There is an ever increasing number of virtual reality applications (VR) that require new methods of creating image material for this purpose. The main challenge is the rendering of scenes with a 360° view of the scene, which are then viewed with a VR headset or via 360° YouTube videos (stereoscopic rendering for Spherical cameras is also possible; the stereoscopic settings are described under Stereo Mode). This functionality is also known as spheric/bicubic panoramas, spherical panorama or panorama VR.
The Spherical camera is not restricted to VR but can also be used to simply render HDR images (in 32-bit, please), which are also no more than an all-round view of the scenery.
Since Cinema 4D renders two-dimensional images, the all-round view has to be distorted accordingly so it fits into a rectangular bitmap. For this purpose, Cinema 4D offers the most important projection types.
Note that the images or videos produced almost always have to be converted to a format that is suited for your output medium using a separate application or hardware. This can, for example, be YouTube’s upload tool for 360° videos or a software for VR headsets (e.g., Oculus Rift, HTC Vive), etc.
A mono 360° image or video makes it possible to view a scene in any direction, whether it’s up, down, left, right, front or back.
A stereoscopic 360° image or video goes a step further: in addition to being able to view the scene in any direction, an image with the proper perspective is created for each eye, which creates a spatial effect.
More information can be found online at https://support.google.com/youtube/answer/6178631.
Spherical cameras must be Perspective cameras (Object menu) and be active for the current render view. You don’t have to enable Stereoscopy in the Render Settings (even if you want to render the Spherical camera stereoscopically). Rendering can be done in the Picture Viewer.
Make sure that the image sizes are correct for output. Since not only the normal camera view is output but the entire scenery is used to create a bitmap, the image resolution should go beyond what you usually use. The following formats should be used as reference for mono images (when using stereo, the respective side should be doubled, depending on the Stereo Layout being used):
Enables or disables the Spherical camera (and with it the FOV Helper).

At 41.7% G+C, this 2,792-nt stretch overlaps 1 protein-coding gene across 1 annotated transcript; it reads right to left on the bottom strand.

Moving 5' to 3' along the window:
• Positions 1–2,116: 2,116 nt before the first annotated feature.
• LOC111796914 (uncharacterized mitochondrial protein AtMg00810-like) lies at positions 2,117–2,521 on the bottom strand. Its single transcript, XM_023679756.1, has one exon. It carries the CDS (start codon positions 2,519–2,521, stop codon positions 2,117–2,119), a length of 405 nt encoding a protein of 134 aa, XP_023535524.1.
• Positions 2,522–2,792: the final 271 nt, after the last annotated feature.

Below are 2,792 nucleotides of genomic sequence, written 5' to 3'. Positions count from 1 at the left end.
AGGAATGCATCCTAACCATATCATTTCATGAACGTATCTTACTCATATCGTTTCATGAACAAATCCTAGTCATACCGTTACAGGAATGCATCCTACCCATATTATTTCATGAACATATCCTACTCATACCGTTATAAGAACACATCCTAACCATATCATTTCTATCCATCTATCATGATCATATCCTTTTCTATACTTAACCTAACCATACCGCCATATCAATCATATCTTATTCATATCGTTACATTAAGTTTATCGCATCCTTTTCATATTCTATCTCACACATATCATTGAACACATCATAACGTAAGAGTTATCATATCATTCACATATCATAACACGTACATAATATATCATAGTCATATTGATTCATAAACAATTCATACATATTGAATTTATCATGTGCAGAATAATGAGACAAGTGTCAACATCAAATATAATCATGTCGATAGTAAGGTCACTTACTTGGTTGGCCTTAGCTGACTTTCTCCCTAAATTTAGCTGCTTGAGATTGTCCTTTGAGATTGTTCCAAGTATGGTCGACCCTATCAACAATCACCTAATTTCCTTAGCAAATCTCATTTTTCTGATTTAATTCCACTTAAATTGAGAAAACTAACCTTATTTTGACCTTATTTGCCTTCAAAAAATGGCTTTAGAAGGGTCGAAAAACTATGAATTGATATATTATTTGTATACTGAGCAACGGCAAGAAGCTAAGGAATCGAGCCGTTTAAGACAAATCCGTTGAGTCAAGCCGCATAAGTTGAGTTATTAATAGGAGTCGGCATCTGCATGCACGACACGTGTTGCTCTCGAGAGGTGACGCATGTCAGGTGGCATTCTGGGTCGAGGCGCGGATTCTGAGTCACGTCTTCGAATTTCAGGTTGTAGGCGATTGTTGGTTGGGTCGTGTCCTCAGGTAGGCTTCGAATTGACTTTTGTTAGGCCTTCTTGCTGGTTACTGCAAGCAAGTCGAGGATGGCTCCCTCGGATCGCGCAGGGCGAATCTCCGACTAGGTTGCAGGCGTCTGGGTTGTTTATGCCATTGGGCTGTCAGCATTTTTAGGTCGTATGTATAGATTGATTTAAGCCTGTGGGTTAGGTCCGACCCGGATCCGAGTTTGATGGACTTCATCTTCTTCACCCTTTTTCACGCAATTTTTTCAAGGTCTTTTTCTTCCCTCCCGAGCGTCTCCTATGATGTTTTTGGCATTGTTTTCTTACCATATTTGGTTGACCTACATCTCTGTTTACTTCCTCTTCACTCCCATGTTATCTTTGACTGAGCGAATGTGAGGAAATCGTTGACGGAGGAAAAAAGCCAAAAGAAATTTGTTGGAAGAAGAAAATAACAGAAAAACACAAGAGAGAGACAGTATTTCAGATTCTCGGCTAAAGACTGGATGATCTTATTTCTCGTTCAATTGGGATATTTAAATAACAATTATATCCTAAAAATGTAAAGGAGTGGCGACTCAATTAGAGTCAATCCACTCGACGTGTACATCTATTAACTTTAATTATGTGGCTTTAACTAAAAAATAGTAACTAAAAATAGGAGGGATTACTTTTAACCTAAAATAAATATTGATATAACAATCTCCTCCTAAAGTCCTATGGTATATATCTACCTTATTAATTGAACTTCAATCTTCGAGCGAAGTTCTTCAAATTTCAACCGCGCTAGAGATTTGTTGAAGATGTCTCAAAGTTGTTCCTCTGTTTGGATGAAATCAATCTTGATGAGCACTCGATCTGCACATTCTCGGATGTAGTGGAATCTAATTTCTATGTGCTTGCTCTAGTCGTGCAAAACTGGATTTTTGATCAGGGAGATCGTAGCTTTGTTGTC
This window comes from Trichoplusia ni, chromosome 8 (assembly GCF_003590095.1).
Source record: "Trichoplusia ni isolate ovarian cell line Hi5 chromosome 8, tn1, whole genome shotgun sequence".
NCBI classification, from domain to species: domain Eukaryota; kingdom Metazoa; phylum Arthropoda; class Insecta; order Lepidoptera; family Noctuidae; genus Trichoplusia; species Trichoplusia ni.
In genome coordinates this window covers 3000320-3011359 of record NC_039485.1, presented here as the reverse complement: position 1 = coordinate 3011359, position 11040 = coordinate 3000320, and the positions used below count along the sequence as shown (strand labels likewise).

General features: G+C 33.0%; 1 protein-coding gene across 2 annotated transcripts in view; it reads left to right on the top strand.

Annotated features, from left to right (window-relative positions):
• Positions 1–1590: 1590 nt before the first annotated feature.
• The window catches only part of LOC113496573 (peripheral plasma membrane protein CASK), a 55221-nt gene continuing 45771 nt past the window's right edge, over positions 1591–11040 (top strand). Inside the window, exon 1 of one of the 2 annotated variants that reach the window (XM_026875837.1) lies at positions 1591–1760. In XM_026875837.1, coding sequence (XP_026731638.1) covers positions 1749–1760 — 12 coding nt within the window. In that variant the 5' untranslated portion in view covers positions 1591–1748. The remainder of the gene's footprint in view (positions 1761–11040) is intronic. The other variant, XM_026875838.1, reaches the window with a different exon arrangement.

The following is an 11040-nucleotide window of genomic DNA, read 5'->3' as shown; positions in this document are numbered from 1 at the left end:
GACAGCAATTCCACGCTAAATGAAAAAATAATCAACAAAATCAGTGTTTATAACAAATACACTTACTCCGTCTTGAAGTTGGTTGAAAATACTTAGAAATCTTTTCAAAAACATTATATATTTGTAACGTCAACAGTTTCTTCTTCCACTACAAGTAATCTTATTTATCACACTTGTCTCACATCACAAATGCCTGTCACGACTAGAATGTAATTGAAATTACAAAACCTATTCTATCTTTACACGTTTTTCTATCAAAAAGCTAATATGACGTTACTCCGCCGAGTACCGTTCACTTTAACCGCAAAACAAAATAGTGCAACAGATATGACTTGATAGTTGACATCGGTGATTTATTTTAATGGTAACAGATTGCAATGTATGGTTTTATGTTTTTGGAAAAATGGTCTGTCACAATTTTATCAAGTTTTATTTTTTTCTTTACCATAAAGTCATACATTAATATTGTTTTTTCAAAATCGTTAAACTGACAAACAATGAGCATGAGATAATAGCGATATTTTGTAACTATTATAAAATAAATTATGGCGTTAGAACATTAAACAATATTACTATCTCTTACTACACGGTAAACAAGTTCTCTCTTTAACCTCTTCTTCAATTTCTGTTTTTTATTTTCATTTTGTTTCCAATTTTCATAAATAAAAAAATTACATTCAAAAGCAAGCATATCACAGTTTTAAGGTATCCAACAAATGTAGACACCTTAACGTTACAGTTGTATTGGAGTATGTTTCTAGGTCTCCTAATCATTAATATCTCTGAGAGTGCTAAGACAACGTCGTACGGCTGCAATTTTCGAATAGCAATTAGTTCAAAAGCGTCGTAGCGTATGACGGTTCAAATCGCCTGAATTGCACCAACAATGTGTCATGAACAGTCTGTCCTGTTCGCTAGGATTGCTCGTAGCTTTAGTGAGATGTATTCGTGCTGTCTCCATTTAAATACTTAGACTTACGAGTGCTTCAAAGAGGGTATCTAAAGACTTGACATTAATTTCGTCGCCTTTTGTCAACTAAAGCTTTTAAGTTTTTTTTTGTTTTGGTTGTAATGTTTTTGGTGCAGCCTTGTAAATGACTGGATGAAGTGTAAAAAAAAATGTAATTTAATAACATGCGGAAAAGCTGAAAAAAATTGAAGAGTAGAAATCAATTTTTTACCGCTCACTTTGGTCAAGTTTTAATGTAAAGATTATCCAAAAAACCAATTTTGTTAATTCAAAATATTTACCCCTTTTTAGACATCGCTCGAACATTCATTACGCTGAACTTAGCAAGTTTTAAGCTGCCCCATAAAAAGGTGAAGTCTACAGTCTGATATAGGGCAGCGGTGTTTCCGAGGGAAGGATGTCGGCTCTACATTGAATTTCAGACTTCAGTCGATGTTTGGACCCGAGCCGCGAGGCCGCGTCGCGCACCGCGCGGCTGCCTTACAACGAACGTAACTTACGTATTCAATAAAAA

Note that the camera should be positioned at or very near eye level. It’s often helpful to position the camera level in the direction of view and to set up the view without rotation (R.P and R.B = 0) to have a neutral angle of view from which to start.
Note that the projection only takes effect for rendering and will not be displayed in the Viewport.
Use this setting to define which part of the scene the camera sees:
If you imagine the scene around the camera, the entire environment must somehow be projected onto a rectangular bitmap. How this is done is defined using the following options. You can select from the following:
The Mapping type that is best suited for your needs depends on how the rendering will subsequently be used. Make your selection depending on the software with which the image will be edited. The most commonly used method is Lat-Long, which can also be used if you create an HDRI or a depiction of the scene for a spherical projection.
If the FOV is restricted further using Lat-Long Min/Max, the region to be rendered will be stretched so the entire bitmap is filled out. If this option is disabled, the FOV will only take up part of the bitmap and the rest will be depicted as monochromatic.
If FOV is set to Equirectangular, either the entire all-around view (option enabled) will be used or only a portion that is defined using the following settings:
Use these settings to restrict the FOV starting from the X axis (Lat Min/Max) or Equator (Long Min/Max).
If FOV is set to Dome the Latitude setting can be used to define the dome section as spherical element.